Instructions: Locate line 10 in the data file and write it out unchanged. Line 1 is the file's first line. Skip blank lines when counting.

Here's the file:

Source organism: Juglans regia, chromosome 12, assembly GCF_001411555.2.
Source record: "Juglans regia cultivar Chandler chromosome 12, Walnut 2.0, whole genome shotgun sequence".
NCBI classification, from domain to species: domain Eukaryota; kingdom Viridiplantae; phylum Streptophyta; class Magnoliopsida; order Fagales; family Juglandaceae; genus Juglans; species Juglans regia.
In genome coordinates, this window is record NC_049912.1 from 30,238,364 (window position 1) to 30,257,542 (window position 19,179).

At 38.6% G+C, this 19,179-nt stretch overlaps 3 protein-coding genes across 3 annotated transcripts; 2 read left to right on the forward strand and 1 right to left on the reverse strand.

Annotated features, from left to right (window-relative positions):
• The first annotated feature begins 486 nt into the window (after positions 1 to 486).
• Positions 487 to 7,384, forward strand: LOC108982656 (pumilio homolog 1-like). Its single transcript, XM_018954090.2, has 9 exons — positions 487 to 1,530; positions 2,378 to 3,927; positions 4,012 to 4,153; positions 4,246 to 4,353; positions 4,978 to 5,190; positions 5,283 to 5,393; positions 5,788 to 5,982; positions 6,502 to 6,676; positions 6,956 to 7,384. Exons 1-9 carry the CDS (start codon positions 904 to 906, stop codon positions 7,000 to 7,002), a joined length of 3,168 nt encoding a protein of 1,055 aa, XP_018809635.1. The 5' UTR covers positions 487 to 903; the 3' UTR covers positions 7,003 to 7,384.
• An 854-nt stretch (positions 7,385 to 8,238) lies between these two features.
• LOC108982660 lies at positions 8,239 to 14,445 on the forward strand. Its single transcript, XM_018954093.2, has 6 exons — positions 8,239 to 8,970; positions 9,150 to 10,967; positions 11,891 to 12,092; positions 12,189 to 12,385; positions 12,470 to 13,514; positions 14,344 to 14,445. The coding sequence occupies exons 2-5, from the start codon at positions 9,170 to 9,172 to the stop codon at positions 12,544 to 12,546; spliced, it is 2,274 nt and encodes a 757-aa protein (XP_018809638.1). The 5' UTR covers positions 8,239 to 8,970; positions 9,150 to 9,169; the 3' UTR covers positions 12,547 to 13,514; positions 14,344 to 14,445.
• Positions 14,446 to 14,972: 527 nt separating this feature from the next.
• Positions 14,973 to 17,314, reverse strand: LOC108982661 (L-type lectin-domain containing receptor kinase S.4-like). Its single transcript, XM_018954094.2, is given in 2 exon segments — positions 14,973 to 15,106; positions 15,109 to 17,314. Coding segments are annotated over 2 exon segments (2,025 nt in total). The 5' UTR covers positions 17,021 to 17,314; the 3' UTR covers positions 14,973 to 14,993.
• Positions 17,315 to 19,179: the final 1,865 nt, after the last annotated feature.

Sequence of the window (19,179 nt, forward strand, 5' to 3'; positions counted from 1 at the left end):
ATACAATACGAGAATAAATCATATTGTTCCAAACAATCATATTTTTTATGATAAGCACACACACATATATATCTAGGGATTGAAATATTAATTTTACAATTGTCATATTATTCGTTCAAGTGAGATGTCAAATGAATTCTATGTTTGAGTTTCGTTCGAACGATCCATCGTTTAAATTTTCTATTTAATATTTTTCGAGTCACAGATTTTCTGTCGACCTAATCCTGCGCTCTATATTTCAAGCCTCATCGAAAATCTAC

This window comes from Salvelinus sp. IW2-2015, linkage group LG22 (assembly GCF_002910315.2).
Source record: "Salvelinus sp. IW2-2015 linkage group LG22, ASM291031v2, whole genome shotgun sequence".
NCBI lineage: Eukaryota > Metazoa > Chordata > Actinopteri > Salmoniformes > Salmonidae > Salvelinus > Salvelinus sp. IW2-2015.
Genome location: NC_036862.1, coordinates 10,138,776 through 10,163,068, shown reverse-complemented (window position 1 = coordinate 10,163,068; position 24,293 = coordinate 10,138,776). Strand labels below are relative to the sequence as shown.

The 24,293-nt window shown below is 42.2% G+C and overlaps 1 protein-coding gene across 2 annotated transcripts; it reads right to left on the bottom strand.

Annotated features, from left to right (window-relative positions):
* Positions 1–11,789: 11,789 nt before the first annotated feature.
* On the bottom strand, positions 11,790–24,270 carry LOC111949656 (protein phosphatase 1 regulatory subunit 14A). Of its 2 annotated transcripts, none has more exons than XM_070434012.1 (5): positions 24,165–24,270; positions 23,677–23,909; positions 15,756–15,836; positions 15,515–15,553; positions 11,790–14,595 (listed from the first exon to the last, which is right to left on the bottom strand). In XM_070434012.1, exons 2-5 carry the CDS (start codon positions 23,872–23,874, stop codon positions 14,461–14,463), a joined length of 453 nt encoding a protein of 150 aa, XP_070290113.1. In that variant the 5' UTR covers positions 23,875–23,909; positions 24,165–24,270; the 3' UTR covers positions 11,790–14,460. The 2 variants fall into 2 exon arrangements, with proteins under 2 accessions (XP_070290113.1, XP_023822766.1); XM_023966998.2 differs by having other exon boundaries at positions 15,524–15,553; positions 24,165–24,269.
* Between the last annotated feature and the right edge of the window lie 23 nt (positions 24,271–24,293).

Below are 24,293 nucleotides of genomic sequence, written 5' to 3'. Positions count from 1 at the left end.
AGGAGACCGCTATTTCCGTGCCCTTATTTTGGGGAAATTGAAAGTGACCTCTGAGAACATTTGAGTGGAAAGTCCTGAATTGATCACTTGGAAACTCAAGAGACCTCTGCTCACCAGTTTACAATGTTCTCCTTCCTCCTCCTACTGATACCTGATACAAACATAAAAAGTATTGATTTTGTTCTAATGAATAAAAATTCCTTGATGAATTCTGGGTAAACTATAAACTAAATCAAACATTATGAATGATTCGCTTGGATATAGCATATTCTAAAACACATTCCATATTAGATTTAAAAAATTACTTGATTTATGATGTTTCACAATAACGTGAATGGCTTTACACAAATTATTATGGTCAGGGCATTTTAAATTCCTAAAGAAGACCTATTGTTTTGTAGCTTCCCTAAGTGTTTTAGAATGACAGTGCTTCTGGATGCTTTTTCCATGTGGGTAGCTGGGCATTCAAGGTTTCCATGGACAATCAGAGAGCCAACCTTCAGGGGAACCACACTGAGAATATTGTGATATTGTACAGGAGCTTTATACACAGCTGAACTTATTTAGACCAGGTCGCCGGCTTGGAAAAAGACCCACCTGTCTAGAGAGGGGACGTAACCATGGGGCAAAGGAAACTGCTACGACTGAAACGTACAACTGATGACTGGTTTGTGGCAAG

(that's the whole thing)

• LOC108982660 lies at positions 8,239 to 14,445 on the forward strand. Its single transcript, XM_018954093.2, has 6 exons — positions 8,239 to 8,970; positions 9,150 to 10,967; positions 11,891 to 12,092; positions 12,189 to 12,385; positions 12,470 to 13,514; positions 14,344 to 14,445. The coding sequence occupies exons 2-5, from the start codon at positions 9,170 to 9,172 to the stop codon at positions 12,544 to 12,546; spliced, it is 2,274 nt and encodes a 757-aa protein (XP_018809638.1). The 5' UTR covers positions 8,239 to 8,970; positions 9,150 to 9,169; the 3' UTR covers positions 12,547 to 13,514; positions 14,344 to 14,445.